ROCKVILLE, Md. —
As is common for many people, my college degree hangs on the wall in my home office. It is a bachelor’s in mass communications from Missouri Southern State College, and while the “college” has since been replaced with “university,” my ego has always been content with the older name keeping watch over my home’s business center.
During the past 10 years that I have lived in the Maryland suburbs of Washington, D.C., working alternately in politics and nonprofits, I have made friends from all walks of life, many of whom have degrees from Ivy League schools and other acclaimed and prestigious universities. And this is something for them to be proud of, and it is often something that will get them a job interview before I do.
But at times I sense a little jealousy in them, especially when I tell them about the great experiences I had at Missouri Southern, specifically those connected to the international mission.
Often during this conversation they will ask me: “What is an international mission?” So I explain that a couple of decades ago, the state decided that this little corner of Southwest Missouri needed something special, that the students at its college needed a broader understanding of the world and how to function in an increasingly global community, so it established a mission that would in turn create new globally focused courses and programs and introduce international aspects into existing ones. And it worked.
Suddenly the international aspects of everything from business to science to education were being newly explored by the students. This included me, a naïve freshman who had lived his entire life on a farm in McDonald County.
So, while my friends can brag about their Yale, Harvard and Penn State, I can brag about a program that made it possible for me to travel to Australia, France, Costa Rica, Honduras, Nicaragua and Panama and learn about the greater world around us.
These were trips that inspired and motivated me to really go out into the world and try to accomplish something not just for me, but for everyone. While most of them were sitting in lecture halls packed with 300 other students, my college made the world my classroom. The broad vision of the international mission helped to propel me from McDonald County and into the world with an expanded mind and a thirst for knowledge, the explicit aim of a good college.
But as vivid as my Missouri Southern experience is in my past, it is just as faded in my eyes for the university’s future students. The Joplin Globe article (April 18) on the push in the state Legislature to mothball the international mission paints a picture of a shortsighted university president, who is actively urging the banishment of the mission. President Bruce Speck has been given a vote of no confidence by the university’s faculty and under the Board of Governors’ guidance was directed to have an “open management” style, meaning the board members instructed him to talk with the faculty and staff before pursuing changes like this.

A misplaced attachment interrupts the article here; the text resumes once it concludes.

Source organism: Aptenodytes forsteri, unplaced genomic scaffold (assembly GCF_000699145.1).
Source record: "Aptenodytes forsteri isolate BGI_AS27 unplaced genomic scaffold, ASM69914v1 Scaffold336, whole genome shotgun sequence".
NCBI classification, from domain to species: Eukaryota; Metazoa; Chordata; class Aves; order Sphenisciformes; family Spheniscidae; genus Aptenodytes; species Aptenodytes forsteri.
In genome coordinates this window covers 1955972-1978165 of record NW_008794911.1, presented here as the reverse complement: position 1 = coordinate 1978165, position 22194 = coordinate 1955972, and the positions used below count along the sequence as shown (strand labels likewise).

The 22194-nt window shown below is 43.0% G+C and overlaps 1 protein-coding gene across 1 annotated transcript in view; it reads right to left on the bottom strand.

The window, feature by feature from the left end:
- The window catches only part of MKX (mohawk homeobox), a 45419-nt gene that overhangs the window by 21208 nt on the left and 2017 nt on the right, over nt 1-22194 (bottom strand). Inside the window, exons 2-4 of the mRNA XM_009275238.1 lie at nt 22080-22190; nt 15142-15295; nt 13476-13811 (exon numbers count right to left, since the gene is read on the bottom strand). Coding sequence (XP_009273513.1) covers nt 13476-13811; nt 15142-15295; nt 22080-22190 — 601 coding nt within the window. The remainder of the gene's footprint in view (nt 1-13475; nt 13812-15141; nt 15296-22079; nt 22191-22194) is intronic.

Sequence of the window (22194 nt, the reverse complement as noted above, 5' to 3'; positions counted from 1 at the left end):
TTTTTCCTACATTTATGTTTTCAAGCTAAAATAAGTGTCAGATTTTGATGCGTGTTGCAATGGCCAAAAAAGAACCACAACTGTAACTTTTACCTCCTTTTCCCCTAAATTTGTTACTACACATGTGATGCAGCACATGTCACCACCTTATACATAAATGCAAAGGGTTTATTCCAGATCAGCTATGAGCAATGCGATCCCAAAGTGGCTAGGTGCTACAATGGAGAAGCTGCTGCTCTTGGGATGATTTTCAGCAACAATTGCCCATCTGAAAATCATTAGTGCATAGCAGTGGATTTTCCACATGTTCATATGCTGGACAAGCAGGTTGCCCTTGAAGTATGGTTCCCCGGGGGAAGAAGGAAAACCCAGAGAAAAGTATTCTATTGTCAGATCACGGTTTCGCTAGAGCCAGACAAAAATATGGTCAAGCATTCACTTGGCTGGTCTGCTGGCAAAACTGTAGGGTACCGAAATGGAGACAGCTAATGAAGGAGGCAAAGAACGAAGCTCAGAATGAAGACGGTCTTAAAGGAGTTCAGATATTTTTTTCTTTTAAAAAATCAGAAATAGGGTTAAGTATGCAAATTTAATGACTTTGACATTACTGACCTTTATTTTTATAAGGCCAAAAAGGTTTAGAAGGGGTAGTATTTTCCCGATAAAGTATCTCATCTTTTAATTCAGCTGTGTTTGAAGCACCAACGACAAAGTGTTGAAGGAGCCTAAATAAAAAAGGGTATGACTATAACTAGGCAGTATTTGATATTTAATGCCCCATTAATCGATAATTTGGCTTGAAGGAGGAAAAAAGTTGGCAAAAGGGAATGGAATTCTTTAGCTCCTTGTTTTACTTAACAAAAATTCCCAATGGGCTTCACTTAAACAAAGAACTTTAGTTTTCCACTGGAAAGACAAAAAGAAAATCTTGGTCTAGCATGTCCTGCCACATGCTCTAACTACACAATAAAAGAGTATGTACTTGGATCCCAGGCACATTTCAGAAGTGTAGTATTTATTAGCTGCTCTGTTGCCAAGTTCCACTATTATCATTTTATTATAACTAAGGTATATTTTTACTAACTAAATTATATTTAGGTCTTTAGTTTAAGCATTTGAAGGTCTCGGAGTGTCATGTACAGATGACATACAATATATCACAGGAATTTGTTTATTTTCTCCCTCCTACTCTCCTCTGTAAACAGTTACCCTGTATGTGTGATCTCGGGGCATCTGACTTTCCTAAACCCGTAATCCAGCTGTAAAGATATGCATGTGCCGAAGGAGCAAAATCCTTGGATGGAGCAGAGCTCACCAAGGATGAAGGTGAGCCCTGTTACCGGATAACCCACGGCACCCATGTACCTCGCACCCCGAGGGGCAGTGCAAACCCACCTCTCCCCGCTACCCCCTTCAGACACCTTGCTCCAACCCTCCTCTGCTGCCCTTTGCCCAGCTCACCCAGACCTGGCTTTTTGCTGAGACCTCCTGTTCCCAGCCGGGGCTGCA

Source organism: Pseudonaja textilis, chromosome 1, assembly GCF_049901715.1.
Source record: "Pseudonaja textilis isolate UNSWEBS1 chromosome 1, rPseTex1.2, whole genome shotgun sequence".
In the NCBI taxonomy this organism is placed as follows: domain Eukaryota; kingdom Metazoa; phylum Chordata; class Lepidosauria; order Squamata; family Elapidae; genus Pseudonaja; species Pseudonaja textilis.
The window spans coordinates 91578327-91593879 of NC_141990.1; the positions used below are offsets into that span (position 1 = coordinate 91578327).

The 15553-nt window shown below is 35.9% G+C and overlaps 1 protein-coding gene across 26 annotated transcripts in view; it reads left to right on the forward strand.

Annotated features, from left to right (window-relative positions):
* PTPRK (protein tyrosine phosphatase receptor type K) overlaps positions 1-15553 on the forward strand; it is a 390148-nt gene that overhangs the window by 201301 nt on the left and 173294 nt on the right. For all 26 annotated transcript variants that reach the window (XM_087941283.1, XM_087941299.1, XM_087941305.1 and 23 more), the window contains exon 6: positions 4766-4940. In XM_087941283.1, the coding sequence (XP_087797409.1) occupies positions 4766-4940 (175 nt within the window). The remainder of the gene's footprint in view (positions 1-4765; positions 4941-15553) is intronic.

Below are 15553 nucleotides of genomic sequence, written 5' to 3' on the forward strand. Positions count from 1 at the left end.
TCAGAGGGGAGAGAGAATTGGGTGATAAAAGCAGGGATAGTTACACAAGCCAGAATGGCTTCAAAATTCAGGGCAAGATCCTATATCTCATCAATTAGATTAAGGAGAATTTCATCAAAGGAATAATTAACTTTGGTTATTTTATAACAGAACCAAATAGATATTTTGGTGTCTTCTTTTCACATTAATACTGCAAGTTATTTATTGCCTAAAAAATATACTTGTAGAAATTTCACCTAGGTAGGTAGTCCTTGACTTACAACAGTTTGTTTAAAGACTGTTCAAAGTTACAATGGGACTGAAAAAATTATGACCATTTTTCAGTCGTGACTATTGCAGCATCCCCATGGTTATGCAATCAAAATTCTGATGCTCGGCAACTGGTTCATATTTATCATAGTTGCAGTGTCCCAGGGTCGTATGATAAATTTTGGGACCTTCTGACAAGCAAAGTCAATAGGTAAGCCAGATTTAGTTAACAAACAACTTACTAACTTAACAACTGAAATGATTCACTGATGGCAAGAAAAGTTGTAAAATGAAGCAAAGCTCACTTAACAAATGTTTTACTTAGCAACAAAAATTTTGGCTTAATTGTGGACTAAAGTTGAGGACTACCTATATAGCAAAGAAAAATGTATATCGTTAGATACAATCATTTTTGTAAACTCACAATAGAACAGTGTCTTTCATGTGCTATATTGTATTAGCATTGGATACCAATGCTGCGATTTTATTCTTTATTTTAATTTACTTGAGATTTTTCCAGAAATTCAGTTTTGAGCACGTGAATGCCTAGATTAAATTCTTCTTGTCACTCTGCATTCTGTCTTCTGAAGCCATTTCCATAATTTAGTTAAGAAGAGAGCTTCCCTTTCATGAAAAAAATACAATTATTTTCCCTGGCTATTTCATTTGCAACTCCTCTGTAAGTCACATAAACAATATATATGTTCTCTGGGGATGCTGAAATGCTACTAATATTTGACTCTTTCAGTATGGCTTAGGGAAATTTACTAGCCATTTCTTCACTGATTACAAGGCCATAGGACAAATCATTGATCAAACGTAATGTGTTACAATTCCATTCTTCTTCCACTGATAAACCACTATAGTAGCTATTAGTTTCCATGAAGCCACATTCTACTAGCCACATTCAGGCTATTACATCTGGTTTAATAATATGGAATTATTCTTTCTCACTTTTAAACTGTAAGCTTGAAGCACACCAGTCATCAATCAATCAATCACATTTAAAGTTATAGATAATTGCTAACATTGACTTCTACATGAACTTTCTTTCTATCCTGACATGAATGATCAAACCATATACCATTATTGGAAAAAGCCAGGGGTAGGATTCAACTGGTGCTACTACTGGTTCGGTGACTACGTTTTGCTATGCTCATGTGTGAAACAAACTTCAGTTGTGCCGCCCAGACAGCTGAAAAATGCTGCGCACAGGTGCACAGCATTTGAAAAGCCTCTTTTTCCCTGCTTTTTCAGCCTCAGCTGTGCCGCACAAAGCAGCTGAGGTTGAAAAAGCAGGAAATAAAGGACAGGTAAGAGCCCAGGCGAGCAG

But this instruction and his following pledge to uphold it seems to have been ignored, as the director of MSSU’s Institute of International Studies had no clue about this development until after the fact. I think it’s safe to say he is not the only one. Even the vice president for academic affairs seems to have missed out on that part of the equation, though based on the president’s comments, it was his goal.
And while Dr. Speck claims that removing the mission will have no impact on the courses and programs at the university, one cannot help but notice that the mission is the only concrete policy keeping those programs in place. And his reasoning as to why it needs stripped holds no water, as admissions numbers show that the mission has not negatively impacted student enrollment and in fact may have bolstered it through the years. One can only imagine his true intent, especially considering it was never explained to the staff or faculty at the university, even though the shared governance policy dictates otherwise.
Without the international mission, my own experience at the university would have been much more lackluster and my career likely stunted, as I have gotten jobs before based on the international experience that the mission afforded me. So the choice is simple: If the state Legislature and Dr. Speck want to provide only a minimal college education to the local area, go ahead and kill the mission, but if the university wants to truly train its students to go out into the world and make a difference and be successful, then it must be retained under the current state statute.
Jeff Billington lives in Rockville, Md. He is senior media relations manager for the National Parks Conservation Association.